Post Operative Physical Therapy Improves Recovery Following Many Procedures:

Physical therapy prior to hip surgery commonly accelerates speed of recovery. After surgery, physical therapy is initiated within the first few days of the procedure. Your therapist will work with you to understand what you can and can not do. They will also provide the appropriate level of movement/exercise throughout the course of your rehab. Physical therapy after hip labral repair surgery will help in:

  • Restoring normal movement to your hip
  • Improving your ability to control your hip for overall joint health
  • Increasing circulation and reducing the possibility of blood clots
  • Easing your pain
  • Reducing swelling
  • Strengthening the muscles in your hip
  • Returning you to your previous level of function/sport

Participating in physical therapy post-surgery will enable you to perform tailored stabilization exercises, increase the flexibility of muscles and tissues surrounding your spine, and practice loading techniques to safely increase the resiliency of the recovering structures. Improving hip mobility and the surrounding areas of the spine is imperative to returning to improved function and mobility. Some of the most common spine surgeries we see include: Fusions, laminectomies, discectomies, and spinal decompressions. Each of these has their own healing timelines and protocols, but the keys are:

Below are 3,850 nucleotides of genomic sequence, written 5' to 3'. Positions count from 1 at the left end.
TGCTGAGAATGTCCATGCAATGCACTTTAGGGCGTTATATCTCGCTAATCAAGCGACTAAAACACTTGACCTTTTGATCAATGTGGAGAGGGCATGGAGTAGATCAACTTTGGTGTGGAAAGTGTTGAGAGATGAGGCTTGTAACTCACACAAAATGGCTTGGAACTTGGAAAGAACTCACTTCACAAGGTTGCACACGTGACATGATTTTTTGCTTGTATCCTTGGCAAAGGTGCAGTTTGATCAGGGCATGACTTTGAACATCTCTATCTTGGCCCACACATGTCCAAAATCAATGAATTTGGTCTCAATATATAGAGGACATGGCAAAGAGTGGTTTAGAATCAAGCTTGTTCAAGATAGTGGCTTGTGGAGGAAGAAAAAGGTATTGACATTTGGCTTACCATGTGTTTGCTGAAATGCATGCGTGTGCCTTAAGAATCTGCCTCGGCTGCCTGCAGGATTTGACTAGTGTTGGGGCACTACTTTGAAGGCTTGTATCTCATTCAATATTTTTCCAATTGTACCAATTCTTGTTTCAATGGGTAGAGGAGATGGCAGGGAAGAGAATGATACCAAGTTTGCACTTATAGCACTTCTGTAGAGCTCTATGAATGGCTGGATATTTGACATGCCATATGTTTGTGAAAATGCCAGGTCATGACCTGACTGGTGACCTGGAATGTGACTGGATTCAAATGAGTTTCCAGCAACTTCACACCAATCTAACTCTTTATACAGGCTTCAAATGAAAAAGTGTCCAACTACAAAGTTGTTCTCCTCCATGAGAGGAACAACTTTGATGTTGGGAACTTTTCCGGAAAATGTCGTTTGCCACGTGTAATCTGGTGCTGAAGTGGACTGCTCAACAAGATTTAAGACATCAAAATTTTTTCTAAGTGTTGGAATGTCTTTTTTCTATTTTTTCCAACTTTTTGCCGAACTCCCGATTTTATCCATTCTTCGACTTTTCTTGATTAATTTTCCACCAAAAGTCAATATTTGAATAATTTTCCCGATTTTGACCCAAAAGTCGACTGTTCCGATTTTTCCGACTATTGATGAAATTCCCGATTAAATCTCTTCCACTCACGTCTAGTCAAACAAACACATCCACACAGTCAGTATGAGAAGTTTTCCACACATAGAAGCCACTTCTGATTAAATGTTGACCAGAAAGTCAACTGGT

• Improve hip strength and mobility
  • Improve pain-free range of motion
  • Improve strength in surrounding areas and to the spine in order to build resiliency 
  • Improve stability and trunk control
  • Return to daily activities as soon as possible
  • Improve cardiovascular and muscular endurance

siliency of the recovering structures. We look at full body movement with walking, running, fundamental and sports specific movement patterns to determine improper patterns at each joint. For instance, you may have a tight ankle joint that is causing your hip to perform a compensatory movement that is putting your lower back in a compromising position with a task such as squatting. Physical therapy will ‘course correct’ this and any other abnormal movement threatening your rapid recovery from your specific back surgery.

The meniscus has an important weight-bearing function, and those with symptomatic tears (many are asymptomatic) may experience pain with turning/pivoting, stairs, squatting, kneeling or feeling their knee lock up. For those who go through conservative management options that do not result in optimal outcomes, you and your orthopedist may determine a meniscus repair is an excellent option for you. While arthroscopic meniscectomy is the most performed orthopedic procedure in the world currently, newer research is showing that a meniscus repair is a more reliable surgical procedure in comparison. The goals are to achieve meniscus healing and congruency in the joint while being able to return to pain-free activity.